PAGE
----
Here are my reasons for breastfeeding anytime, anywhere…

  1. Your baby is hungry.
  2. Your baby is hungry.
  3. Your baby is hungry.
  4. Your baby is hungry.
  5. YOUR BABY IS HUNGRY.

Baby’s First Year …Feeding and Nutrition

NOTEWORTHY WEDNESDAY!

Lately, I have been writing a fair amount about childhood and obesity.

This is a problem that begins early in a child’s life.

Back in the day, there was a saying,“a fat little baby was a healthy baby”. We know so much more today about weight and health to realize how far that statement is from the truth.

I am not suggesting monitoring a baby’s feedings and dietary habits as we would our own adult intake of fat and carbs. But regular visits to the pediatrician during the first year of a child’s life will help track his/her growth and development related to his/her nutritional intake .  Discussions about feeding schedules such as when and what solid foods to introduce  can help parents along the way so that formula or breast milk still remain the major source of nutrition during baby’s first year.

For the first 6 months breast milk or formula is normally the sole nutrition for your child and it remains the major source of nutrition for a child’s first year of life.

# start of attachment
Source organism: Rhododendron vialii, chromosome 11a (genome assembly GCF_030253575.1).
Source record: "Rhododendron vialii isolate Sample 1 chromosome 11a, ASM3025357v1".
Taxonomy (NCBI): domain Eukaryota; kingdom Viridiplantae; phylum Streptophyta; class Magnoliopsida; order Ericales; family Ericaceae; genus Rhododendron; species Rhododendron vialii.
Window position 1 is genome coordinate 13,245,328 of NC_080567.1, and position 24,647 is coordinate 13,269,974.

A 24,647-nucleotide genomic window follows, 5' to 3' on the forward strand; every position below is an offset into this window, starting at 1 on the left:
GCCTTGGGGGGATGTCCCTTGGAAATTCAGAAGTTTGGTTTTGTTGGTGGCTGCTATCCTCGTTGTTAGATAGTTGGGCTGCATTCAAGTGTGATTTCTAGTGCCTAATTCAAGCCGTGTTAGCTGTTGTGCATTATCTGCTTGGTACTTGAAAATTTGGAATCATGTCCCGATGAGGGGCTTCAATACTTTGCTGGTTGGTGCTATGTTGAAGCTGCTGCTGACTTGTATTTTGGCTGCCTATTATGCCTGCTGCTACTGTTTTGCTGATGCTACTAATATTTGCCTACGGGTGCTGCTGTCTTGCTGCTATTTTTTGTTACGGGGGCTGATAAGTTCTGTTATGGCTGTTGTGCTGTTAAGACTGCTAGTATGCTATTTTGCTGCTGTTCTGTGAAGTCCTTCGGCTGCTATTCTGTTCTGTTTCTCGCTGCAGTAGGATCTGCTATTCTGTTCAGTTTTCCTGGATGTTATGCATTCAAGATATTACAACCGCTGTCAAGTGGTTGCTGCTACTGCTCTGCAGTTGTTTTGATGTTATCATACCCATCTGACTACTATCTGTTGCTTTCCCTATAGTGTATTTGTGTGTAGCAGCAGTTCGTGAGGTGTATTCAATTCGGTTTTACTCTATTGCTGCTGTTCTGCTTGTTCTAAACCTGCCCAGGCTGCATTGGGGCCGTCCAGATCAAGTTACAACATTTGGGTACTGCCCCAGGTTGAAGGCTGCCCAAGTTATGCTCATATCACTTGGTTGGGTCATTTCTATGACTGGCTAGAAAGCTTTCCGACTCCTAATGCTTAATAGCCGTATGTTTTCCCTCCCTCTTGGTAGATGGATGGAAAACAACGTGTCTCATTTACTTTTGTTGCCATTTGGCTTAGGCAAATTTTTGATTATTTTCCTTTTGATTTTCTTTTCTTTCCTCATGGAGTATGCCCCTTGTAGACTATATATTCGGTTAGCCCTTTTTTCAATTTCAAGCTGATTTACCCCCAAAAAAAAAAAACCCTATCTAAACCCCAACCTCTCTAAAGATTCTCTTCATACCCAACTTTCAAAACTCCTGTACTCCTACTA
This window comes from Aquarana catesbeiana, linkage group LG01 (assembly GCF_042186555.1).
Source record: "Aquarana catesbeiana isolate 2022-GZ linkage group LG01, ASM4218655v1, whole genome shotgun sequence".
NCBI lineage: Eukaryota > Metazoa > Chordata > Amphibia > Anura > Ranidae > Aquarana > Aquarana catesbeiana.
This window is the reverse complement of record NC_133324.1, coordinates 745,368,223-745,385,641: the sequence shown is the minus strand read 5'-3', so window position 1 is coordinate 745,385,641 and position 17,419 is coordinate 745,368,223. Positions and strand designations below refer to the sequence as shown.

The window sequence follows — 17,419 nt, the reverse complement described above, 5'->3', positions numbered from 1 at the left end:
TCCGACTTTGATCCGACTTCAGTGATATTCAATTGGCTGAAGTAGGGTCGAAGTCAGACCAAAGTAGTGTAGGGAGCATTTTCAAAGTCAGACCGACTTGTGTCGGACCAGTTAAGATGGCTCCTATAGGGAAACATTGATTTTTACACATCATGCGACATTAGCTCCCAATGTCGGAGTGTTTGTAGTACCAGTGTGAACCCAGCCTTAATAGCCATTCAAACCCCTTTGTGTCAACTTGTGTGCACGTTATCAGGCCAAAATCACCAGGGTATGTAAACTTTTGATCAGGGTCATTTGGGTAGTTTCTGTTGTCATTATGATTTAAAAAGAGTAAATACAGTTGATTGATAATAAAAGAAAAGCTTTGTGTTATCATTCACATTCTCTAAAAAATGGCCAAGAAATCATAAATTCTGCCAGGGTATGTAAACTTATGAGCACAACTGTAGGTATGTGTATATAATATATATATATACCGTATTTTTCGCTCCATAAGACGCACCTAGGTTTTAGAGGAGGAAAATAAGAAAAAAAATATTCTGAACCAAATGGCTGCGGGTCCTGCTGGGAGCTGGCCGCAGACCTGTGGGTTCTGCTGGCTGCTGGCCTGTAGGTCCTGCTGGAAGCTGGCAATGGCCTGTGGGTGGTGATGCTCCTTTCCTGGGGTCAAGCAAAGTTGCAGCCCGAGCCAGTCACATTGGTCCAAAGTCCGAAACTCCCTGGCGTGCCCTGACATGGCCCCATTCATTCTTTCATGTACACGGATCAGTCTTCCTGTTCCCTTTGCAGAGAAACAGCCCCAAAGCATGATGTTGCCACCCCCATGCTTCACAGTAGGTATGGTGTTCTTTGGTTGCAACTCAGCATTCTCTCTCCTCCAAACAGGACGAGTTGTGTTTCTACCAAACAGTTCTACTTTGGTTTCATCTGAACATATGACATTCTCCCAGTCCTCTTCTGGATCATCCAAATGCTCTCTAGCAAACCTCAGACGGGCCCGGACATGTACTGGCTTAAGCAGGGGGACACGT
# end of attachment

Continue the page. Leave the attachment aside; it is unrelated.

Clearly monitoring your child’s growth and development along with your pediatrician will determine whether your child is getting sufficient nutrition.

HealthyChildren.org – Feeding & Nutrition.

I came across an interesting study from the American Academy of Pediatrics of a group of infants and their transition to a variety of foods during their first year.

We found dramatic transitions in dietary consumption that occurred among infants during their first year. The transition from a diet of virtually nothing but breast milk, infant formula, or both to a varied diet of foods from all food groups began for most infants at ∼4 to 5 months of age and continued throughout their first 12 months. Infant cereal was usually the first food other than milk or formula given to infants and remained the most common supplementary food until infants were ∼8 months of age. Fruits and vegetables were introduced at a median age of 5 to 6 months, and meats were introduced at a median age of ∼8 months. By 1 year of age, more than half of the infants were consuming a diet that included not only cereals, fruits, vegetables, meats, and milk products but also foods high in sugar or fat but low in nutrient density.

In this study, we identified several infant feeding practices of concern, including substantial formula supplementation in the hospital, early introduction of solid foods, late introduction of meats, and feeding of high-fat/high-sugar foods to infants. Because of their frequent contact with infants and their parents, clinicians have a unique opportunity to advise new parents about recommended infant feeding practices. By being aware of these infant feeding recommendations and communicating them to parents, clinicians can help start children on the road to a healthy lifestyle.